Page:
Take 2 AA batteries and put them in series. A dvom will show 3V when connecting the leads across both batteries, but if you use the center as relative Ground (connect blk lead), you will get +1.5V and -1.5V.

When you can understand that, you will have a grasp of negative voltages. It's not that they are negative at all, but negative to a arbitrary ground point that you or whomever designed a circuit has named as ground for their particular circuit.
Tom
It's not a hobby if you're not having fun doing it. Step back and breathe

terryking228

#7
Jan 13, 2018, 05:57 pm Last Edit: Jan 13, 2018, 05:57 pm by terryking228
Quote
Take 2 AA batteries and put them in series. A dvom will show 3V when connecting the leads across both batteries, but if you use the center as relative Ground (connect blk lead), you will get +1.5V and -1.5V.
Excellent explanation! I may Steal Open Source that...
Regards, Terry King terry@yourduino.com  - Check great prices, devices and Arduino-related boards at http://YourDuino.com
HOW-TO: http://ArduinoInfo.Info

tinman13kup

Excellent explanation! I may Steal Open Source that...
Have at it. It's an easy way for a beginner to see the concept
Tom
It's not a hobby if you're not having fun doing it. Step back and breathe

Don-T


Quote
Take 2 AA batteries and put them in series. A dvom will show 3V when connecting the leads across both batteries, but if you use the center as relative Ground (connect blk lead), you will get +1.5V and -1.5V
Ok, I did your two 1.5v batteries set up and if I have the black lead of my meter in the middle I got a negative reading on one end and positive on the other. So back in the day on the farm we had an old MM "Z" tractor that was positive ground and the negative was hot. Is that what you are saying? It was a  6 volts  battery and if I had hooked my meter up the "normal way" red to red and black to black it would read negative 6 volts?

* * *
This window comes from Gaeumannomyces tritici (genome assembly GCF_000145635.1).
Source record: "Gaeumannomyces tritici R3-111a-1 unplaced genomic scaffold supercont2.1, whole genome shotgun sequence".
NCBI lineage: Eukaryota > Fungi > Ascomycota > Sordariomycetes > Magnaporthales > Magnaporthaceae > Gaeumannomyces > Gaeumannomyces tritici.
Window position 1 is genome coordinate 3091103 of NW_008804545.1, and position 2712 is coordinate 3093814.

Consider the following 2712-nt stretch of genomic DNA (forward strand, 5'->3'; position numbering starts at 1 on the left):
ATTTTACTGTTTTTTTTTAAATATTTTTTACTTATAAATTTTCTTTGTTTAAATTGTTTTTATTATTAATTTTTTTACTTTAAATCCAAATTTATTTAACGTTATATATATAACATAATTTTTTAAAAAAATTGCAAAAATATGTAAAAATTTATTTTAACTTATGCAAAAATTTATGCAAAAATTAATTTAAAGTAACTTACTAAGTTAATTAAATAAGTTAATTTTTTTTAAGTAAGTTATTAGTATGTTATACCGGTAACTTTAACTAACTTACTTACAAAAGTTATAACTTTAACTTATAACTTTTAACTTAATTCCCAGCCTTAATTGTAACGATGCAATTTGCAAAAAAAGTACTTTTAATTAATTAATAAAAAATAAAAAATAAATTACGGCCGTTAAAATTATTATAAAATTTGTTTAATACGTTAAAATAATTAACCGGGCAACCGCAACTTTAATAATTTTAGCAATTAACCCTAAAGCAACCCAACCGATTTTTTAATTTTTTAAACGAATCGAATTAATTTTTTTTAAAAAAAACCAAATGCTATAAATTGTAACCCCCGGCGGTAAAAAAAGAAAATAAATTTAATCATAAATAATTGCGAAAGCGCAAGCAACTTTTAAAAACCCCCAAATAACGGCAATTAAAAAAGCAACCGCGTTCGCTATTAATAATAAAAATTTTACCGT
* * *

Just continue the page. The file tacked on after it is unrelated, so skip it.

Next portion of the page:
Zapro

So back in the day on the farm we had an old MM "Z" tractor that was positive ground and the negative was hot. Is that what you are saying? It was a  6 volts  battery and if I had hooked my meter up the "normal way" red to red and black to black it would read negative 6 volts?
Exactly.

// Per.

Southpark

#11
Jan 16, 2018, 01:05 am Last Edit: Jan 16, 2018, 12:41 pm by Southpark
can someone explain what -12v dc is? i'm converting an old pc psu to a desktop psu and it has 3.3, 5.0, 12.0 and -12.0 voltage. I can't get my head around what -12.0v dc is. thank you
3.3, 5, 12, and -12 volt.

They should have also included 0V terminal, which often has black coloured lead(s), which is usually '0 volt'.

If you have a resistor and you connect it between 12V and 0V terminal, then 'conventional' (basic circuit theory) current will flow from the 12V terminal to the 0V terminal (via/through the resistor).

If instead you connect the resistor between 0 V and -12 V terminal, the conventional current will flow from the 0V terminal to the -12V terminal (in that particular direction) via/through the resistor.

The basic reason is ..... the conventional current flows from the higher voltage potential region to the lower voltage potential region. Eg....... zero is higher in level than -12 (negative 12) in terms of a number scale.

Similarly 12 is higher in level than zero in the number scale. And conventional current (which is usually associated with POSITIVE charge) will flow from the higher level to the lower level if a conductive path exists.